22 Dec 2021
In February 2020, the three surviving Armada portraits of Queen Elizabeth I went on display together for the first time in their history. As the National Portrait Gallery’s portrait leaves Greenwich, we reflect on what we learned from bringing the three paintings together.
by Imogen Tedbury, Curator of Art (pre-1800)
The Armada portrait of Elizabeth I is an icon. Three versions of the painting survive today, though we will never know if there were once other versions, now lost.
Experts have worked to unravel the relationship between the three paintings for many years. Is one of them the original, and the others copies? If so, which one is the primary version? Were they made by the same artist or artists? Were they even made in the same place? How might the artist or artists have prepared the paintings? How did they communicate the portraits’ design across the different versions?
All three of the Armada portraits have received conservation treatment in the last decade, providing further research opportunities.
The National Portrait Gallery’s research programme ‘Making Art in Tudor Britain’ has been a hub for many undertaking research on Tudor art, with an emphasis on technical analysis and close collaboration between scholars, curators and conservators.
Investigations include dendrochronological analysis of the paintings’ wooden panel supports, as well as X-ray fluorescence microscopy to examine the elemental composition of the paintings’ materials.
The past 22 months have added a new chapter to the story of the Armada portraits.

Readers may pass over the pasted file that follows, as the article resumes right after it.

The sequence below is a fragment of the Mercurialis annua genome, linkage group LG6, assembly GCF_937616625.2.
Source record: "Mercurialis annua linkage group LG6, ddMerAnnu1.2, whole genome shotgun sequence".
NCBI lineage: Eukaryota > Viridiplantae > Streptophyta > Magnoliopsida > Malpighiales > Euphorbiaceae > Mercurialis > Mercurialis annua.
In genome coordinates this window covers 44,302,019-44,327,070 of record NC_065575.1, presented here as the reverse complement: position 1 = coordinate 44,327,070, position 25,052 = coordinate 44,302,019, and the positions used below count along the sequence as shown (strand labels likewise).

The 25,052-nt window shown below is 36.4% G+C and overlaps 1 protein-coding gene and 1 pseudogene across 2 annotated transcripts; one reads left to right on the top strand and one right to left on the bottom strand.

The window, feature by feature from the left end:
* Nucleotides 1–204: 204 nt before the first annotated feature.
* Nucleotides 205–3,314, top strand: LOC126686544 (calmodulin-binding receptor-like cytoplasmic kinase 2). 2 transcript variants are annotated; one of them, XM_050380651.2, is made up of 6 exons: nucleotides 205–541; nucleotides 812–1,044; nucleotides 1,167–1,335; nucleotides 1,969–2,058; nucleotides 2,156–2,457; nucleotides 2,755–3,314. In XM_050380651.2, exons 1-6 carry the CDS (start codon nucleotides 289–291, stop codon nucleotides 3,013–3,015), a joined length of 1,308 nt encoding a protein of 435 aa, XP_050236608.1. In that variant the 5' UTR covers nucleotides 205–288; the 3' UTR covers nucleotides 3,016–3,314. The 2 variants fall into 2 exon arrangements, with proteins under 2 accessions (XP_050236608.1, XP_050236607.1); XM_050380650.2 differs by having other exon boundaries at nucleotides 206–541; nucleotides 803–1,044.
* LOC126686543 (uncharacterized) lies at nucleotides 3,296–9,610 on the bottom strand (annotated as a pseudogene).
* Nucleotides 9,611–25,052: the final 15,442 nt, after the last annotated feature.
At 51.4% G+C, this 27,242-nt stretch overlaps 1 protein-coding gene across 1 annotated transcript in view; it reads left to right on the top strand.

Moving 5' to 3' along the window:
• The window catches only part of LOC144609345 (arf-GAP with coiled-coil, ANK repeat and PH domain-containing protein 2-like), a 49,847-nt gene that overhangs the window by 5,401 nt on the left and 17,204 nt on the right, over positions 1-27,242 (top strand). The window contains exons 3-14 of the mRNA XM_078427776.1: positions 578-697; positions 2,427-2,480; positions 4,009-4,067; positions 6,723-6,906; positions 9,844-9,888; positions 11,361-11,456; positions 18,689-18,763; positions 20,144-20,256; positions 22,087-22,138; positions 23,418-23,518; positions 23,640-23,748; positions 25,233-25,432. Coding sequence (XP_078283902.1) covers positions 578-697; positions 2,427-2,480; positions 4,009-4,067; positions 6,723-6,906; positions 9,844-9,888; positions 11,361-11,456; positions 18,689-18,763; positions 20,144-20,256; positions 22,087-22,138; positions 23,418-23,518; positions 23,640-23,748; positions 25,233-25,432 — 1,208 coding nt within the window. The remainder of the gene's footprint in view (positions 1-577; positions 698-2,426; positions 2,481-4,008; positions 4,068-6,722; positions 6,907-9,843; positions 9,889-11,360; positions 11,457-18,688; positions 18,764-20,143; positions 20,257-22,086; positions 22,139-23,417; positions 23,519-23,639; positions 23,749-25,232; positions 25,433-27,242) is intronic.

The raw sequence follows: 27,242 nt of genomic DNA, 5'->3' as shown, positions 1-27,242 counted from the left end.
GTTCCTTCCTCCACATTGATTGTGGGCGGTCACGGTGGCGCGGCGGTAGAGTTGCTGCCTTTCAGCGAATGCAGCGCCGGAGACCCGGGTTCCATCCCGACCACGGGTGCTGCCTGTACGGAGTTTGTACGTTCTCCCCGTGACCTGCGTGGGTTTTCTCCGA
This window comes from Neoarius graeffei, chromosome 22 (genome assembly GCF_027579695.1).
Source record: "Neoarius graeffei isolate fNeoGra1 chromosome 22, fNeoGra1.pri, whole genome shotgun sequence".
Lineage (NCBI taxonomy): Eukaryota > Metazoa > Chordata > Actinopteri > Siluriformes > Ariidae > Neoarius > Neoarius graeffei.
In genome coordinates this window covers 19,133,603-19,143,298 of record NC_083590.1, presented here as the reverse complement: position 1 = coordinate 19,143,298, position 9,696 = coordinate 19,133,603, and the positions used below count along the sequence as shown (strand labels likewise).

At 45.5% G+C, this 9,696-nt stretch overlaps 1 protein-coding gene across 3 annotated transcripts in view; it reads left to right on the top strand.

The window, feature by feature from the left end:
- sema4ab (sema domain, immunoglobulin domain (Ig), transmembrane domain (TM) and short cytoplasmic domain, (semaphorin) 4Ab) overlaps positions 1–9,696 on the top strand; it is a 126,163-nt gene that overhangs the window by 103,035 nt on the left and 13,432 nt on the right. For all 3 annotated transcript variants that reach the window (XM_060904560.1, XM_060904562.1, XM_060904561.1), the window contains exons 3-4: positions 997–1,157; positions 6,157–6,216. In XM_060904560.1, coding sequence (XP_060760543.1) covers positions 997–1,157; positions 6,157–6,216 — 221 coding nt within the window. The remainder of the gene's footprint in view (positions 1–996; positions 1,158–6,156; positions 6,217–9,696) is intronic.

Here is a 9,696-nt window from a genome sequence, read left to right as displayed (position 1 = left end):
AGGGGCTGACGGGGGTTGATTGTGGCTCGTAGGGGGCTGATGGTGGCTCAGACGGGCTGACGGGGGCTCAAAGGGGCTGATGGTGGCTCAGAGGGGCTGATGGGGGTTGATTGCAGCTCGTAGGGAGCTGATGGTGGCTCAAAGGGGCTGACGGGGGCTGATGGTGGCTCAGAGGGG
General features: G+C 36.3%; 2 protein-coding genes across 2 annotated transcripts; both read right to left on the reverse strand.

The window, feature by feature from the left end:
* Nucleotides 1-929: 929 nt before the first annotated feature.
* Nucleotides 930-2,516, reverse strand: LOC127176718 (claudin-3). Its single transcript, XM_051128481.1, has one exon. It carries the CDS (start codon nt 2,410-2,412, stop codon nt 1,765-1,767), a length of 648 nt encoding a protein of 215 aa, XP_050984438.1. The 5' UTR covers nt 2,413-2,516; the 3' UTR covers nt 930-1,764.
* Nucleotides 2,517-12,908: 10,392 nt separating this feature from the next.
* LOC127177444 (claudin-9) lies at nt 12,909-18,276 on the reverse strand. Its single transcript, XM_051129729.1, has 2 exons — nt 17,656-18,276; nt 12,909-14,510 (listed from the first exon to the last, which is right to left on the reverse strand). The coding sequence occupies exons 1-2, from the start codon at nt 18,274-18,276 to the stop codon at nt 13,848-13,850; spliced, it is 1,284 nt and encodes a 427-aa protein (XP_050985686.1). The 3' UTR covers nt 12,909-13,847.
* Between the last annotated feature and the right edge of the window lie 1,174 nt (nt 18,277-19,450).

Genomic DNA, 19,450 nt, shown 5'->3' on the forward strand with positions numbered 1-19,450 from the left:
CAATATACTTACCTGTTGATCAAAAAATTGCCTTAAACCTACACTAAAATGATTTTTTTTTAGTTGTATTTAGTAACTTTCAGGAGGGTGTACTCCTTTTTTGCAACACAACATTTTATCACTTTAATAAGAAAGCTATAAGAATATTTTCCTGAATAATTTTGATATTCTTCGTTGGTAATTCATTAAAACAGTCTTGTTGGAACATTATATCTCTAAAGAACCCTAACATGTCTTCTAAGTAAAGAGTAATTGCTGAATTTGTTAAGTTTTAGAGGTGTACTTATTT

The temporary exhibition Faces of a Queen brought the three surviving versions together, giving visitors to the Queen's House a unique opportunity to see the works side by side.
Seeing the portraits in this way, their differences become more apparent. The National Portrait Gallery's portrait (pictured) is visibly smaller, from being cut down on both sides of the figure of Elizabeth I. Woburn Abbey’s portrait is also cut at the bottom edge, giving it different proportions again.
The portraits have had visibly divergent lives, as generations of owners and restorers have displayed and adapted the portraits in diverse ways.
Woburn’s portrait (below) is the most faded, but has fewer losses and other damage. Its Armada naval action scenes have their ships floating as if on sand, as the varnishes that once coloured the sea have faded over time.
The seascapes in Royal Museums Greenwich's version by contrast were completely painted over, probably in or around the 1670s. The scenes we see today have much in common with the work of Dutch marine painter Willem van de Velde the Younger, who moved to England with his artist father in 1672/1673. The original seascapes remain underneath.
Some differences are less visible to the naked eye.
All the portraits are painted on panels, prepared from a number of conjoined planks. The Queen's House portrait is the only one painted on vertical planks; the National Portrait Gallery and Woburn portraits are painted on horizontal planks, which is more typical of the period.
While this display has provided a unique opportunity to ‘spot the difference’ between the three portraits, they are, of course, far more similar to each other than to any other paintings. Indeed, bringing them together seems to confirm that these paintings were made at a very similar date, by artists who worked closely together. The chance to see them side by side in this way is another step in ongoing research to explore these extraordinary paintings and their connection to one another.
The National Portrait Gallery’s Armada portrait has now returned home and Faces of a Queen has come to an end. We are hugely grateful to our lenders, the National Portrait Gallery and His Grace the Duke of Bedford, for making this extraordinary display possible.
From late January 2022, a new display called All the Queen's Men will present the two remaining Armada portraits alongside portraits of Elizabeth I’s most favoured courtiers.